Will we know when we’ve cured HIV if we get there??

Saturday, April 22, 2017 - 5:00pm
Biotechnology Center Auditorium, 425 Henry Mall

Speaker Name: 

Robert Striker, MD PhD

Speaker Institution: 

Dept. of Medicine, UW School of Medicine and Public Health




One person out of 30 million has had a sterilizing cure of HIV. While this cure came through a risky stem cell transplant, it demonstrates that cure of HIV is possible. There is general agreement that latently infected CD4 memory T cells are now the major barrier to a cure, but no agreement on how to measure this “reservoir”. Furthermore, the compartment that is easiest to serially sample (blood) likely only contains less than 10% of the reservoir, since most of the reservoir is dispersed in different lymph nodes. Our goal is to correlate blood reservoir measurements with a clinical marker (CD4:CD8 ratio) that is already correlated with immune health and risk of death. We have decreased the time to answer and improved the automation of two types of reservoir measurements TILDA (Tat/rev Induced Limiting Dilution Assay) and Quantitative Viral Outgrowth Assay (QVOA). The TILDA assay we have improved the signal: noise by adding a patented sample prep step developed by Salus Discovery. We have quantified ~300 CD4:CD8 ratio responses over decades and are testing the hypothesis that there will be a correlation between reservoir size in the peripheral blood and ratio responsiveness. Rigorous analysis will be needed to determine how the easily available CD4:CD8 ratio may (or may not) be related to the circulating reservoir but circumstanial evidence already exists and will be discussed.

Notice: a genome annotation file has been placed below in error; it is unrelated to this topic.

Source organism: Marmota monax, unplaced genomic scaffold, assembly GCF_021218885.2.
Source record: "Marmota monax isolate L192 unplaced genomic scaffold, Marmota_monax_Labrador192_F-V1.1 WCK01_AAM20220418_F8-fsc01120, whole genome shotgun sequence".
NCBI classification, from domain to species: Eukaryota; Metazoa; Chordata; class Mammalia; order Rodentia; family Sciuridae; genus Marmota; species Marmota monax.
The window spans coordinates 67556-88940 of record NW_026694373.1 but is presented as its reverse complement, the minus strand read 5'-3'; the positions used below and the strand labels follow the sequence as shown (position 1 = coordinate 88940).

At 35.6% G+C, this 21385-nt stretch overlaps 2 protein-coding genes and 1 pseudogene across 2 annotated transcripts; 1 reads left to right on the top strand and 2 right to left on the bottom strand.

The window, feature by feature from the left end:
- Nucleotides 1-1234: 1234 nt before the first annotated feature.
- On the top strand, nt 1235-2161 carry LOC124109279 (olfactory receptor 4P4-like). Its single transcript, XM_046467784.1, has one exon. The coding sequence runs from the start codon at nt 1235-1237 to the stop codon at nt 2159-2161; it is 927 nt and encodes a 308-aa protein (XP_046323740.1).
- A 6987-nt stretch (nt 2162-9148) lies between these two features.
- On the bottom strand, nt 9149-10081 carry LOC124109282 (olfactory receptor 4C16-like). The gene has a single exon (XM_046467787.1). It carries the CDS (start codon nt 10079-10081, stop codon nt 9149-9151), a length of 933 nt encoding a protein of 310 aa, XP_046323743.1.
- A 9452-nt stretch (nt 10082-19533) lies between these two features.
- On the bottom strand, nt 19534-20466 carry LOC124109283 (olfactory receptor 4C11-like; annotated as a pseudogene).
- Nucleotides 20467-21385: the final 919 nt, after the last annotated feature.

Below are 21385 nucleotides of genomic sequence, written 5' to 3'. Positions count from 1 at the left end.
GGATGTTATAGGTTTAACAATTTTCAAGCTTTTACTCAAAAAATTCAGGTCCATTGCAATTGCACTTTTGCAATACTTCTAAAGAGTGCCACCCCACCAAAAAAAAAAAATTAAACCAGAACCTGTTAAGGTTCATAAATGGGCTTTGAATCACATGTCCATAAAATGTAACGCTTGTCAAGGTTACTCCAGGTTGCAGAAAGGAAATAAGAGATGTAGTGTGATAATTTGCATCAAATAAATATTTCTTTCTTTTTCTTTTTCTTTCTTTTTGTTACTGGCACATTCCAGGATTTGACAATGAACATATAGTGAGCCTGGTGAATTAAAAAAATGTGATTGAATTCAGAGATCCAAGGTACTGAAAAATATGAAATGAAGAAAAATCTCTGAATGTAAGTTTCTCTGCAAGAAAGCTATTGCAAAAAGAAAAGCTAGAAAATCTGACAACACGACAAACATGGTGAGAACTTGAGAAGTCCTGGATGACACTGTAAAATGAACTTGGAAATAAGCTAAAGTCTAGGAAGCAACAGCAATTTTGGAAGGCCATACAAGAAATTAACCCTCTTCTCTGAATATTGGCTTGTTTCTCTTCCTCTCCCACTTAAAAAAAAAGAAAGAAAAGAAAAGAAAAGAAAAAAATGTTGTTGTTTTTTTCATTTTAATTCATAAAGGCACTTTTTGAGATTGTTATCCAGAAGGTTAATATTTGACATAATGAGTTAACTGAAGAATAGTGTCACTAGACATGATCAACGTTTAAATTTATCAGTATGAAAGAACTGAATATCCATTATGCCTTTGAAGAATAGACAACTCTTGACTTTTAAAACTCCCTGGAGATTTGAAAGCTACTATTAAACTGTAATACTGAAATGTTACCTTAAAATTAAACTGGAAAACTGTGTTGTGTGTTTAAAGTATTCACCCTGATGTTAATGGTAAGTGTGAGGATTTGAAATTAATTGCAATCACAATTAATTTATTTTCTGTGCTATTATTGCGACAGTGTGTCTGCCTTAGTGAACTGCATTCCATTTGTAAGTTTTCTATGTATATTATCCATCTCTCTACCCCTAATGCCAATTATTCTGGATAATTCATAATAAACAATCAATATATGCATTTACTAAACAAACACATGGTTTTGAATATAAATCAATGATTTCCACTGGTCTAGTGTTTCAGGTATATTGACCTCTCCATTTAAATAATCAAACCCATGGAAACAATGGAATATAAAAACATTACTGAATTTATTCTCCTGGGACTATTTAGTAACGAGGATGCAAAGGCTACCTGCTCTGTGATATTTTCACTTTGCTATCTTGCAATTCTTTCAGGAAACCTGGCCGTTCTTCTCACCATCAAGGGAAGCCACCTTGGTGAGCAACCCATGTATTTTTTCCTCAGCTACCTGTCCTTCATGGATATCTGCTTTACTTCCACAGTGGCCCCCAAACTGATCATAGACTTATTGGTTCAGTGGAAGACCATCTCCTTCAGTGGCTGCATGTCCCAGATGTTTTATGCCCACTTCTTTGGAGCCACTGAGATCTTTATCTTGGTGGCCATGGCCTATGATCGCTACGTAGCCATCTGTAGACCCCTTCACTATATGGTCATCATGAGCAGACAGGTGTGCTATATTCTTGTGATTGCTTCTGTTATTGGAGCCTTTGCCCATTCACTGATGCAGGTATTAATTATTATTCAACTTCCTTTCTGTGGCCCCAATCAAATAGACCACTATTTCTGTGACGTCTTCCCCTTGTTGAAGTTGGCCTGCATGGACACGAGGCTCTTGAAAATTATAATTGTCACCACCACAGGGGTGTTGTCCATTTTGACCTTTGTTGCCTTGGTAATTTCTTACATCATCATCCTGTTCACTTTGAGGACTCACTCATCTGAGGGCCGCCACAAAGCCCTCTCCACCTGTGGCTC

Brief Biographical Information:
1988, B.S., Chemistry, Purdue University, West Lafayette, IN
1995, M.D./Ph.D., Biochemistry, Washington University School of Medicine, St. Louis, MO
1998, Internal Medicine Resident, California Pacific Medical Center, San Francisco, CA
2001, Infectious Disease Fellowship, Stanford University Medical Center

Honors and Awards:
1985, 1987 Outstanding Chemistry Student Award, Purdue University
1988 Graduated with Highest Honors and Phi Beta Kappa, Purdue University
1995 Paul Berg Prize in Microbiology, Washington University School of Medicine
1998 HHMI Physician Postdoctoral Research Fellowship
2001 Burroughs Wellcome Career Award Interviewee